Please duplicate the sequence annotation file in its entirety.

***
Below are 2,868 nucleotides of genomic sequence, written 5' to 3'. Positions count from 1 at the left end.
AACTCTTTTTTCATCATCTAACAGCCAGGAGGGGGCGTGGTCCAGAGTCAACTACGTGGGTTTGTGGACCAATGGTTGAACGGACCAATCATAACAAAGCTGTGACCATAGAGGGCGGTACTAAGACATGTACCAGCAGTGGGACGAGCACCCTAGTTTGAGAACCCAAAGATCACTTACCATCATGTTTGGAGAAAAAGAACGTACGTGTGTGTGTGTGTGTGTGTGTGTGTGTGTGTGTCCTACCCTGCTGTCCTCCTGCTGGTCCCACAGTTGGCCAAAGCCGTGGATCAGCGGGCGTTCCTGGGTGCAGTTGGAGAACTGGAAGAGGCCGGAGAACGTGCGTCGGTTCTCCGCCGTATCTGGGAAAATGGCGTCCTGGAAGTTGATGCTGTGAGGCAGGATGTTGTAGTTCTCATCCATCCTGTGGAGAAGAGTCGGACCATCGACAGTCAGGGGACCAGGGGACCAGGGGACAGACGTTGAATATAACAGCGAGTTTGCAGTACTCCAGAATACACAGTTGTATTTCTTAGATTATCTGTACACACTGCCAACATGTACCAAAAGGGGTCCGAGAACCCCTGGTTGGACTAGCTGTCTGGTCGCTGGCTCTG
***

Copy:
Below are 2,868 nucleotides of genomic sequence, written 5' to 3'. Positions count from 1 at the left end.
AACTCTTTTTTCATCATCTAACAGCCAGGAGGGGGCGTGGTCCAGAGTCAACTACGTGGGTTTGTGGACCAATGGTTGAACGGACCAATCATAACAAAGCTGTGACCATAGAGGGCGGTACTAAGACATGTACCAGCAGTGGGACGAGCACCCTAGTTTGAGAACCCAAAGATCACTTACCATCATGTTTGGAGAAAAAGAACGTACGTGTGTGTGTGTGTGTGTGTGTGTGTGTGTGTGTCCTACCCTGCTGTCCTCCTGCTGGTCCCACAGTTGGCCAAAGCCGTGGATCAGCGGGCGTTCCTGGGTGCAGTTGGAGAACTGGAAGAGGCCGGAGAACGTGCGTCGGTTCTCCGCCGTATCTGGGAAAATGGCGTCCTGGAAGTTGATGCTGTGAGGCAGGATGTTGTAGTTCTCATCCATCCTGTGGAGAAGAGTCGGACCATCGACAGTCAGGGGACCAGGGGACCAGGGGACAGACGTTGAATATAACAGCGAGTTTGCAGTACTCCAGAATACACAGTTGTATTTCTTAGATTATCTGTACACACTGCCAACATGTACCAAAAGGGGTCCGAGAACCCCTGGTTGGACTAGCTGTCTGGTCGCTGGCTCTG